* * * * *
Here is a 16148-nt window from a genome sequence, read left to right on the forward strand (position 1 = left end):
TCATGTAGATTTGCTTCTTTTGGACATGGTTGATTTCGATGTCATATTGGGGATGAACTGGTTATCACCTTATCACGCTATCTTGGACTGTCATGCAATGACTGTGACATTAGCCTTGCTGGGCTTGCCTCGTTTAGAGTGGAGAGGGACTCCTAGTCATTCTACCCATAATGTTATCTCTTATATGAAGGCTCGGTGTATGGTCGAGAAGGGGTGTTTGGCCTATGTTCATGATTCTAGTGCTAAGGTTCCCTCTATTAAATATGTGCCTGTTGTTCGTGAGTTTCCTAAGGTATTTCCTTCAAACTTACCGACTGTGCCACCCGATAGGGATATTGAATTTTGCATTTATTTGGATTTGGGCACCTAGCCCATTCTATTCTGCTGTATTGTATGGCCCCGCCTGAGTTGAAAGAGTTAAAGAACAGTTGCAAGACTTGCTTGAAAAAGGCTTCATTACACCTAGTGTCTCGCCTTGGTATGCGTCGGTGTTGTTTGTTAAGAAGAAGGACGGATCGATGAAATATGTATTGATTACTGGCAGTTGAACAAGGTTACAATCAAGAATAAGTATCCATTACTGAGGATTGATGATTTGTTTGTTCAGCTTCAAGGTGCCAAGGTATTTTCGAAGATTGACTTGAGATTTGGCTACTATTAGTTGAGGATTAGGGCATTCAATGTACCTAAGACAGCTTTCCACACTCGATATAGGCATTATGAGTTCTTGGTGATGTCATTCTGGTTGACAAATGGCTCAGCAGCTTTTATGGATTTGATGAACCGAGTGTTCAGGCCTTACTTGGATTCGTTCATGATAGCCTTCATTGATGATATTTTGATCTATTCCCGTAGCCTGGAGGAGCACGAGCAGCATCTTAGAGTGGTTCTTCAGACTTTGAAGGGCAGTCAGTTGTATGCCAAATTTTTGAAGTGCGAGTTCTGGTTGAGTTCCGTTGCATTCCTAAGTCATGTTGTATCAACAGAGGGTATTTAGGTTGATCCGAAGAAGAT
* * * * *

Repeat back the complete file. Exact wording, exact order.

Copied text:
Here is a 16148-nt window from a genome sequence, read left to right on the forward strand (position 1 = left end):
TCATGTAGATTTGCTTCTTTTGGACATGGTTGATTTCGATGTCATATTGGGGATGAACTGGTTATCACCTTATCACGCTATCTTGGACTGTCATGCAATGACTGTGACATTAGCCTTGCTGGGCTTGCCTCGTTTAGAGTGGAGAGGGACTCCTAGTCATTCTACCCATAATGTTATCTCTTATATGAAGGCTCGGTGTATGGTCGAGAAGGGGTGTTTGGCCTATGTTCATGATTCTAGTGCTAAGGTTCCCTCTATTAAATATGTGCCTGTTGTTCGTGAGTTTCCTAAGGTATTTCCTTCAAACTTACCGACTGTGCCACCCGATAGGGATATTGAATTTTGCATTTATTTGGATTTGGGCACCTAGCCCATTCTATTCTGCTGTATTGTATGGCCCCGCCTGAGTTGAAAGAGTTAAAGAACAGTTGCAAGACTTGCTTGAAAAAGGCTTCATTACACCTAGTGTCTCGCCTTGGTATGCGTCGGTGTTGTTTGTTAAGAAGAAGGACGGATCGATGAAATATGTATTGATTACTGGCAGTTGAACAAGGTTACAATCAAGAATAAGTATCCATTACTGAGGATTGATGATTTGTTTGTTCAGCTTCAAGGTGCCAAGGTATTTTCGAAGATTGACTTGAGATTTGGCTACTATTAGTTGAGGATTAGGGCATTCAATGTACCTAAGACAGCTTTCCACACTCGATATAGGCATTATGAGTTCTTGGTGATGTCATTCTGGTTGACAAATGGCTCAGCAGCTTTTATGGATTTGATGAACCGAGTGTTCAGGCCTTACTTGGATTCGTTCATGATAGCCTTCATTGATGATATTTTGATCTATTCCCGTAGCCTGGAGGAGCACGAGCAGCATCTTAGAGTGGTTCTTCAGACTTTGAAGGGCAGTCAGTTGTATGCCAAATTTTTGAAGTGCGAGTTCTGGTTGAGTTCCGTTGCATTCCTAAGTCATGTTGTATCAACAGAGGGTATTTAGGTTGATCCGAAGAAGAT